One of those conservative activists is the Rev. Joseph Fessio, a Jesuit and editor of Ignatius Press.

Fessio has led the fight against inclusive language and some other contemporary translations.

"It's being said by some that this is Rome interfering with the U.S. bishops and the scholars in the United States. But ... the fact is that there are bishops who have differing views and scholars who have differing views. When that happens, Rome is a proper forum for a decision between the competing views."

Many points in the document echo past criticisms that the Vatican made of proposed English texts. For instance, it says that Latin capitalization of significant religious words should be retained. In 1998 the bishops were told that they must capitalize words such as "Blood" and "Passion" in texts that refer to Jesus.

The document also warns, "In particular: to be avoided is the systematic resort to imprudent solutions such as a mechanical substitution of words, the transition from the singular to the plural, the splitting of a unitary collective term into masculine and feminine parts or the introduction of impersonal or abstract words."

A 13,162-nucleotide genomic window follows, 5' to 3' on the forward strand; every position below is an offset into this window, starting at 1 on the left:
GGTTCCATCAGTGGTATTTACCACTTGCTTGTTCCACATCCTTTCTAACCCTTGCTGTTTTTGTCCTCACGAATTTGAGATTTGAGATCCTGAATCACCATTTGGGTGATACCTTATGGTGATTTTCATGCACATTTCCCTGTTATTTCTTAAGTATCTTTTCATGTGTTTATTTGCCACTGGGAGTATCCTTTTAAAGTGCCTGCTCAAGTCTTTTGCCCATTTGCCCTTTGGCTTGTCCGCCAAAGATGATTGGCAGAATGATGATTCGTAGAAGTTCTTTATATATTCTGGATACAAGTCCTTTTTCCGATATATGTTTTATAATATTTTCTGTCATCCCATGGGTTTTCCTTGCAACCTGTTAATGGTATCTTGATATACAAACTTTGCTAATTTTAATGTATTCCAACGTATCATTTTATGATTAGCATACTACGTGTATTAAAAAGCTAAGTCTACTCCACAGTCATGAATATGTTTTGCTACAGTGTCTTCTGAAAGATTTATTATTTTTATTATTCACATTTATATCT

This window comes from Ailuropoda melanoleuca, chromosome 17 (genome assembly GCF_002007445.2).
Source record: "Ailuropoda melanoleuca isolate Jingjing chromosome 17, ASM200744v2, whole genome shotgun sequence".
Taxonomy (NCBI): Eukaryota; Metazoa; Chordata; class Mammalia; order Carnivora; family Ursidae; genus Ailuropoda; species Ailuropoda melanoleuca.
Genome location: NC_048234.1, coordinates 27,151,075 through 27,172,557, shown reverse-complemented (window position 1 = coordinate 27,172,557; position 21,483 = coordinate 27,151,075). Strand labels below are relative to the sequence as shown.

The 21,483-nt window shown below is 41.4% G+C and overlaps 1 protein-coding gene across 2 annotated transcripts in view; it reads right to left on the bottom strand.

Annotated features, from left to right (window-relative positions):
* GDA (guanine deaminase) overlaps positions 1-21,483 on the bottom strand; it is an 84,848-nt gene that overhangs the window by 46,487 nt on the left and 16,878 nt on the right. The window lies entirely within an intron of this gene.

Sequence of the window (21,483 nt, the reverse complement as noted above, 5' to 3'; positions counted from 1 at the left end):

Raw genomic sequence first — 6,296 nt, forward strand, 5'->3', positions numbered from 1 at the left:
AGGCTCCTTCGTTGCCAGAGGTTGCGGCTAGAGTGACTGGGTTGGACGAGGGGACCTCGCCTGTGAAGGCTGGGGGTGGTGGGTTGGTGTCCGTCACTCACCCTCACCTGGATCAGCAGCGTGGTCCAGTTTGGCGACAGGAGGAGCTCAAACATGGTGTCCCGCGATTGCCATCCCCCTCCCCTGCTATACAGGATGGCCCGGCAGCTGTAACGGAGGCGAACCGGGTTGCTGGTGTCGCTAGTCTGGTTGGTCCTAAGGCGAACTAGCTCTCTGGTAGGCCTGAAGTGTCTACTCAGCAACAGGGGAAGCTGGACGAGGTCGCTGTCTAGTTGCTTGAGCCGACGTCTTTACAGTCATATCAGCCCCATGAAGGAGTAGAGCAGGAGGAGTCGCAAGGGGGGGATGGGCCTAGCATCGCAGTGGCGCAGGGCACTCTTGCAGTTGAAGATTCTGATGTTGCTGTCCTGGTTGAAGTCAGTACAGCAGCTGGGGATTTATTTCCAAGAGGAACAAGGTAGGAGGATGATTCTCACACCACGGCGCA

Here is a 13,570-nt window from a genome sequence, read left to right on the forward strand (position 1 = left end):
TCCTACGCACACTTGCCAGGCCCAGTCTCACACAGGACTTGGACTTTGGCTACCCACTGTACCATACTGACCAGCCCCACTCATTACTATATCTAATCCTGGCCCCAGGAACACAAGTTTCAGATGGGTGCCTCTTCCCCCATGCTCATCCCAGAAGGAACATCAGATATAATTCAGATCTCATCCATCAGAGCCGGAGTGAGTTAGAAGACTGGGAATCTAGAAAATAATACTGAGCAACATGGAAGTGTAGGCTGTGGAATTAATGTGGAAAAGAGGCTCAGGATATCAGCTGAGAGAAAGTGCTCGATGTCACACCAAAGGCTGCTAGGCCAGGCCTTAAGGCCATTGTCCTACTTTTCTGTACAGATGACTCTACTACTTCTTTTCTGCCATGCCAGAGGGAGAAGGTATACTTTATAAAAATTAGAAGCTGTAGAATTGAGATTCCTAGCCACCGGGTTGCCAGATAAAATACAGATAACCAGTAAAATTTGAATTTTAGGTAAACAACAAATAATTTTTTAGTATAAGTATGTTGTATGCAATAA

Trautman believes it is more accurate to translate the Greek "brothers" as "brothers and sisters" when it means "Christians," because the original Greek word was not as gender-specific as the English. He disagreed with the argument that archaic language makes liturgy more compelling.

"We use inclusive language because it is the American idiom," he said. "Scripture is meant to be understood. When I talk to high school and college students, I don't believe they understand the broader interpretation of the word 'men' to be 'men and women.'"

Lipscomb believes the document makes some allowance for the development of new English ways to render gender-neutral terms for people from Latin, Hebrew and Greek into English. Some of the inclusive phrasing now in use has not worked well, Lipscomb said.

"The main thing they are saying is not to put in abstracts like 'humanity' or 'humankind,'" he said.

"I suspect there will be some new effort to capture this without the terribly awkward circumlocutions."